Transforming the Reserve Component: Four Essays

Overview

"Transforming the Reserve Component: Four Essays" contains four essays on various aspects of the Reserve Component. We publish it at a time when Reserves are serving overseas at historically high rates and when new missions like homeland security demand their attention. In these essays, the authors explore ways in which the Reserve Component might be transformed to face these challenges. The first essay calls for a fundamental restructuring of the Reserve Component in light of the largest mobilization since the Korean War, which has been fraught
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More About This Book

Overview

"Transforming the Reserve Component: Four Essays" contains four essays on various aspects of the Reserve Component. We publish it at a time when Reserves are serving overseas at historically high rates and when new missions like homeland security demand their attention. In these essays, the authors explore ways in which the Reserve Component might be transformed to face these challenges. The first essay calls for a fundamental restructuring of the Reserve Component in light of the largest mobilization since the Korean War, which has been fraught with problems in terms of combat readiness as well as pay, morale, and retention. Hans Binnendijk and Gina Cordero argue that a high-level national commission may be needed to design and gain support for that restructuring. In the second essay, Stephen M. Duncan calls for a complete re-thinking of U.S. security requirements and the related force structure, with an emphasis on the homeland security mission. In the new security environment, the American homeland needs to be considered as part of the battlespace. Duncan explores which conventional and homeland security missions should be assigned to Active Force Units and which to Reservists. Raymond E. Bell, Jr. argues in the third essay that one of the challenges facing Army transformation is the lack of a shared culture between the Active and Reserve Components. Bell examines how these separate cultures have negatively affected the Army's effectiveness as an organization and offers recommendations that move towards cultural change. Civil Affairs units are a central element to stabilization and reconstruction operations that require an integrated military and civilian response. The final essay by Michael J. Baranick, Christopher Holshek, and Larry Wentz proposes several ways to improve the overall effectiveness of Civil Affairs units.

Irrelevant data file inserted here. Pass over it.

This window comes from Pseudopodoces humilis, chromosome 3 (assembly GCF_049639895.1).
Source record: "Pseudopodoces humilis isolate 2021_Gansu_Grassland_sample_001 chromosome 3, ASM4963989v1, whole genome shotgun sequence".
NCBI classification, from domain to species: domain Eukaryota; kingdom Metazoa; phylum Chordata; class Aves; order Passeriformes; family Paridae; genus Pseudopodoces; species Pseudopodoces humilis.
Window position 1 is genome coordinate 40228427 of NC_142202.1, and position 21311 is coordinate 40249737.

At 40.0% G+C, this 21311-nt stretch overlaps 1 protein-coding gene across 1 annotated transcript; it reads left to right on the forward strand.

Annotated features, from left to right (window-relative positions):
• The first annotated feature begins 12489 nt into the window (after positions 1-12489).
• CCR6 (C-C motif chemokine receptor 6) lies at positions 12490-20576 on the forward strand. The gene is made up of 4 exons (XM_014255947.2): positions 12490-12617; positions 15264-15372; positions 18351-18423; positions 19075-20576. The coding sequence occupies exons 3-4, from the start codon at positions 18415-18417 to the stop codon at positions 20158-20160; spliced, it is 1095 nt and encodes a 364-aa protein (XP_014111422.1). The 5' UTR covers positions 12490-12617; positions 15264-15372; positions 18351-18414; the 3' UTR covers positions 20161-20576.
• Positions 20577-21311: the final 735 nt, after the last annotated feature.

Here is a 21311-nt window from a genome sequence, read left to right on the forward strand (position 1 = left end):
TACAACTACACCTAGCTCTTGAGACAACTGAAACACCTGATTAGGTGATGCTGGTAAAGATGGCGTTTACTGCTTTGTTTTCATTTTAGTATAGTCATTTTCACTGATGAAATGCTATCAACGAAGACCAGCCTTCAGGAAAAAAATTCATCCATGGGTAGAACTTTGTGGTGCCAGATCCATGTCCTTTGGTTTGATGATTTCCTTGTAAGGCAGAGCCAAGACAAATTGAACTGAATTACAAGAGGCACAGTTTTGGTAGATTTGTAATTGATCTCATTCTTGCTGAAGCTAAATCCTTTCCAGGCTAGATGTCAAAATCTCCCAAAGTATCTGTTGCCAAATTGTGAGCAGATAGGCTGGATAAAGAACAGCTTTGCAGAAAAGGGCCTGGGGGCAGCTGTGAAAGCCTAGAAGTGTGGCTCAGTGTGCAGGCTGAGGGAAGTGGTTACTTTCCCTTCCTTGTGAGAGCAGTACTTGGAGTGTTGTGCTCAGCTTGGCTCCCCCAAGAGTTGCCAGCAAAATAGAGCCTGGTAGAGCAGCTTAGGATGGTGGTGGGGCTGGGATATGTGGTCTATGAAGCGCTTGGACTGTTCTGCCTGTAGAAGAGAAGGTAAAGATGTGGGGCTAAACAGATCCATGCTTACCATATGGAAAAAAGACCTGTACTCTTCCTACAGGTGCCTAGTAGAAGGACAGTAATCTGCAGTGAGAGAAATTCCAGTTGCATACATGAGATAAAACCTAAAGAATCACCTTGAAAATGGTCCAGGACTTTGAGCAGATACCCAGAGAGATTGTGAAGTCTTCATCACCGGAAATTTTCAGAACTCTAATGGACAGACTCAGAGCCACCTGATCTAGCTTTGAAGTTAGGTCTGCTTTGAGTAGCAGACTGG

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Product Details

  • ISBN-13: 9781478194941
  • Publisher: CreateSpace Independent Publishing Platform
  • Publication date: 7/5/2012
  • Pages: 52
  • Product dimensions: 8.50 (w) x 11.00 (h) x 0.11 (d)

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